### Uncertainty & Errors in Measurement

```Uncertainty & Errors in
Measurement
Waterfall by M.C. Escher
Keywords
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Uncertainty
Precision
Accuracy
Systematic errors
Random errors
Repeatable
Reproducible
Outliers
Measurements = Errors

Measurements are done directly by humans or
with the help of

Humans are behind the development of
instruments, thus there will always be
associated with all
instrumentation, no matter how
precise that instrument is.
Uncertainty
When a physical quantity is taken, the
uncertainty should be stated.
Example
If the balance is accurate to +/- 0.001g, the
measurement is 45.310g
If the balance is accurate to +/- 0.01g, the
measurement is 45.31g
Exercise
A reward is given for a missing diamond,
which has a reported mass of 9.92 +/0.05g.You find a diamond and measure its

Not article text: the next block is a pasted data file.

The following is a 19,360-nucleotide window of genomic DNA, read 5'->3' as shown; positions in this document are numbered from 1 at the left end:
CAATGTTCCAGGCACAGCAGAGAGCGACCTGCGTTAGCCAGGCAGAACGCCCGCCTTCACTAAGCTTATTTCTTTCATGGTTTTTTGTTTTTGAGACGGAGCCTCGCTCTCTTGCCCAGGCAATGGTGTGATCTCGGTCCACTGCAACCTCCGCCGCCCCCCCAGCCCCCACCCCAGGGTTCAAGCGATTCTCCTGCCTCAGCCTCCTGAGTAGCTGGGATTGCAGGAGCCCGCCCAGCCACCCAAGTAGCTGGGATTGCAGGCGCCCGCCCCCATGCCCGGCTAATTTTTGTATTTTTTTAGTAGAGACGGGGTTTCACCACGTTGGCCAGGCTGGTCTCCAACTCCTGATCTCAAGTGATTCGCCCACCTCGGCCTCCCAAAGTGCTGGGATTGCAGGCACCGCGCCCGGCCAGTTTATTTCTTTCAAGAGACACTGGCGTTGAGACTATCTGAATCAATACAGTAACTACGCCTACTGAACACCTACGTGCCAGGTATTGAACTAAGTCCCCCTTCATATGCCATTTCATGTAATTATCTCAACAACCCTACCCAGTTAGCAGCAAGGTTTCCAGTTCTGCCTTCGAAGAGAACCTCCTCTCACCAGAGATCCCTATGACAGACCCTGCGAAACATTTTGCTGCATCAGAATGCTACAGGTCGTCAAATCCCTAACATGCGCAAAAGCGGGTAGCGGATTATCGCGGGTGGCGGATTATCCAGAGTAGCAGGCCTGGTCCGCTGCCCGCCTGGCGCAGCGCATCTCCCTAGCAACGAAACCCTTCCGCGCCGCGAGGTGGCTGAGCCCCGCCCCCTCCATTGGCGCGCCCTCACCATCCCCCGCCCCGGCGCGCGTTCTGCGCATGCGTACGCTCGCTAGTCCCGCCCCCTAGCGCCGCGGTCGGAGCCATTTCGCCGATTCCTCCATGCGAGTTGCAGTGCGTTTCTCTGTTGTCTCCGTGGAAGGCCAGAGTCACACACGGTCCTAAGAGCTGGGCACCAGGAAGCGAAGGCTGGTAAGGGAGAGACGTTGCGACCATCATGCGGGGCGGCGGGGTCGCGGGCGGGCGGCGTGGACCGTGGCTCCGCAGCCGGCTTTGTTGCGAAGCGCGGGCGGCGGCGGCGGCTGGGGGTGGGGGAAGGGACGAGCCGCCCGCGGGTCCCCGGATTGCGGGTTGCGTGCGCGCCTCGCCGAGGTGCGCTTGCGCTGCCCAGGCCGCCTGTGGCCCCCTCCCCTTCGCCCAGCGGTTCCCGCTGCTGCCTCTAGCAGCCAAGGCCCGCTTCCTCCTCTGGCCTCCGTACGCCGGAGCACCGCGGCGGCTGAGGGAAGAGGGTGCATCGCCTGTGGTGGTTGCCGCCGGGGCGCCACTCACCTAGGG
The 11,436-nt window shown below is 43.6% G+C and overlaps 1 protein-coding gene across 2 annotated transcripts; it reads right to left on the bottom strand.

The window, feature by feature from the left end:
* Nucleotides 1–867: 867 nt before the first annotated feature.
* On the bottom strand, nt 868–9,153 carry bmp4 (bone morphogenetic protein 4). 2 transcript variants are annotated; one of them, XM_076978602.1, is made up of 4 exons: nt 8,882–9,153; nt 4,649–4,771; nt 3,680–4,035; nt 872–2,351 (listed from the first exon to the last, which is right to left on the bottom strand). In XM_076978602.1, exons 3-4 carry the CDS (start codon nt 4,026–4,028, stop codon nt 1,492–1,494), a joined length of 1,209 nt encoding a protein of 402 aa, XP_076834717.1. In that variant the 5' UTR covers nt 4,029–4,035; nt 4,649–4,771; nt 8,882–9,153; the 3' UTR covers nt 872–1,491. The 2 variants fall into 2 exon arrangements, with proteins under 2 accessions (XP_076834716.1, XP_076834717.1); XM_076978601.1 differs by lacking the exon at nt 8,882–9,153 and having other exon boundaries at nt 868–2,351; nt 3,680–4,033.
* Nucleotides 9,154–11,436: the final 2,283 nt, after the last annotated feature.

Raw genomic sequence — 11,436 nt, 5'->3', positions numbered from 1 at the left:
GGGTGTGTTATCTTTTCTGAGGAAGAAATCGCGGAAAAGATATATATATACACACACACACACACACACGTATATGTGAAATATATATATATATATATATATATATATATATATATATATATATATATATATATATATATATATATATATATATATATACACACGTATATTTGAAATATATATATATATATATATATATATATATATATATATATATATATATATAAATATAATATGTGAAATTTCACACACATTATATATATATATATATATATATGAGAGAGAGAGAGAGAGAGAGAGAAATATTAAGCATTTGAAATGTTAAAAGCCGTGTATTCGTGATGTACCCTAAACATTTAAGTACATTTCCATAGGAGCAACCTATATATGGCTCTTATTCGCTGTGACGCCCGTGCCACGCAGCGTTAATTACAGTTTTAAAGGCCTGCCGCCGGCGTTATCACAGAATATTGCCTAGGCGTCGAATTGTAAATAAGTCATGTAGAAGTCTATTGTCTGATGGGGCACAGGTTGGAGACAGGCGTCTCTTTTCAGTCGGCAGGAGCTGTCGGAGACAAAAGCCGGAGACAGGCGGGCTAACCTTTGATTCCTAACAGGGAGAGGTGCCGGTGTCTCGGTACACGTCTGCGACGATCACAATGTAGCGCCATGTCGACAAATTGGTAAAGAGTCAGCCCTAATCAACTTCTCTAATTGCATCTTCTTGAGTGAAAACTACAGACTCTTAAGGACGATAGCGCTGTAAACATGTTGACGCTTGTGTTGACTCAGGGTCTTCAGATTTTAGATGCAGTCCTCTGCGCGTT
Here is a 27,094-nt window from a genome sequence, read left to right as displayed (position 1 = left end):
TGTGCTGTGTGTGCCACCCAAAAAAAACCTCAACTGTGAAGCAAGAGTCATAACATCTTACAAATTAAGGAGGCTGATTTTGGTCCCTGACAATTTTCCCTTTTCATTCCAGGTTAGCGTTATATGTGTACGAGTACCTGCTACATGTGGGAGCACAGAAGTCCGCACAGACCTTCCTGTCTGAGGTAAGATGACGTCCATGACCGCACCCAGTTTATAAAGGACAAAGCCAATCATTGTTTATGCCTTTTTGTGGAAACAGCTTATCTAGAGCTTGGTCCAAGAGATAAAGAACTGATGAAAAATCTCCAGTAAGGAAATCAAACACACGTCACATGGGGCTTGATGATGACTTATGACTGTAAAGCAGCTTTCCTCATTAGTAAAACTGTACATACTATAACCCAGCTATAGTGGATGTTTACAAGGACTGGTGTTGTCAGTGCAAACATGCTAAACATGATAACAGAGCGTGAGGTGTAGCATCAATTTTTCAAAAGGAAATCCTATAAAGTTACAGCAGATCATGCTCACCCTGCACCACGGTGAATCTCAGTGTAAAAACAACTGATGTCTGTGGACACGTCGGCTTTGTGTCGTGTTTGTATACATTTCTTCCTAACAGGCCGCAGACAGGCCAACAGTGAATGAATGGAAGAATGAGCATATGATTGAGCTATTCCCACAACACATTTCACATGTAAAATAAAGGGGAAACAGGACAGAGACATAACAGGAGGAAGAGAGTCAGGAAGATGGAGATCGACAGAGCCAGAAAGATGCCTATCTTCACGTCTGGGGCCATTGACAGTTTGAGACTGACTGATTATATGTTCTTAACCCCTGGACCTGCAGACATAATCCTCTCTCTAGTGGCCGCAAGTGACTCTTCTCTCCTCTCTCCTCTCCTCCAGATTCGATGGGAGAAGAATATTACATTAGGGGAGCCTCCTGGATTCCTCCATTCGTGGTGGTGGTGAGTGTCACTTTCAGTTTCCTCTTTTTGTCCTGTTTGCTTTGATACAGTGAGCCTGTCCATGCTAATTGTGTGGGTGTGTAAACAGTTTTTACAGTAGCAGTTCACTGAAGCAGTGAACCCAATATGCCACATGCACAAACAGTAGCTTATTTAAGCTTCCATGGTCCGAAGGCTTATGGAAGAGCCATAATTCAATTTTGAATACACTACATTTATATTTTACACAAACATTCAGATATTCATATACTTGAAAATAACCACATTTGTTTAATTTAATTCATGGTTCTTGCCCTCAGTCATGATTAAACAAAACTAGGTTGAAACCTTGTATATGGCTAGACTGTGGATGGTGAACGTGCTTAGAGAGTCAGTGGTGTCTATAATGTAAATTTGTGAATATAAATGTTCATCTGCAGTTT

mass as 10.1 +/- 0.2g. Could this be the
missing diamond?
Significant Figures
(1)
(2)
____ significant figures in 62cm3
____ significant figures in 100.00 g.
The 0s are significant in (2) What is the uncertainty range?
Measurements Sig. Fig.
Measurements
Sig. Fig.
1000s
Unspecified
0.45 mol dm-3
2
1 x 103s
1
4.5 x 10-1s mol dm-3
2
1.0 x 103s
2
4.50 x 10-1s mol dm-3
3
1.00 x 103s
3
4.500 x 10-1s mol dm-3
4
1.000 x 103s
4
4.5000 x 10-1s mol dm-3
5
Random (Precision) Errors

An error that can
based on
individual interpretation.
 Often, the error is the result of
mistakes or errors.
 Random error is not ______ and can fluctuate
up or down. The smaller your random error is,
Random Errors are caused by
instrument.
 The effects of changes in the surroundings
such as temperature variations and air
currents.
 Insufficient data.
 The observer misinterpreting the reading.

Minimizing Random Errors
By repeating measurements.
 If the same person duplicates the
experiment with the same results, the
results are repeatable.
 If several persons duplicate the results,
they are reproducible.

19.9 , 20.2 , 20.0, 20.0, 20.1, 19.9, 20.3, 19.9, 20.2, 22.3
(a)
What is the mean temperature?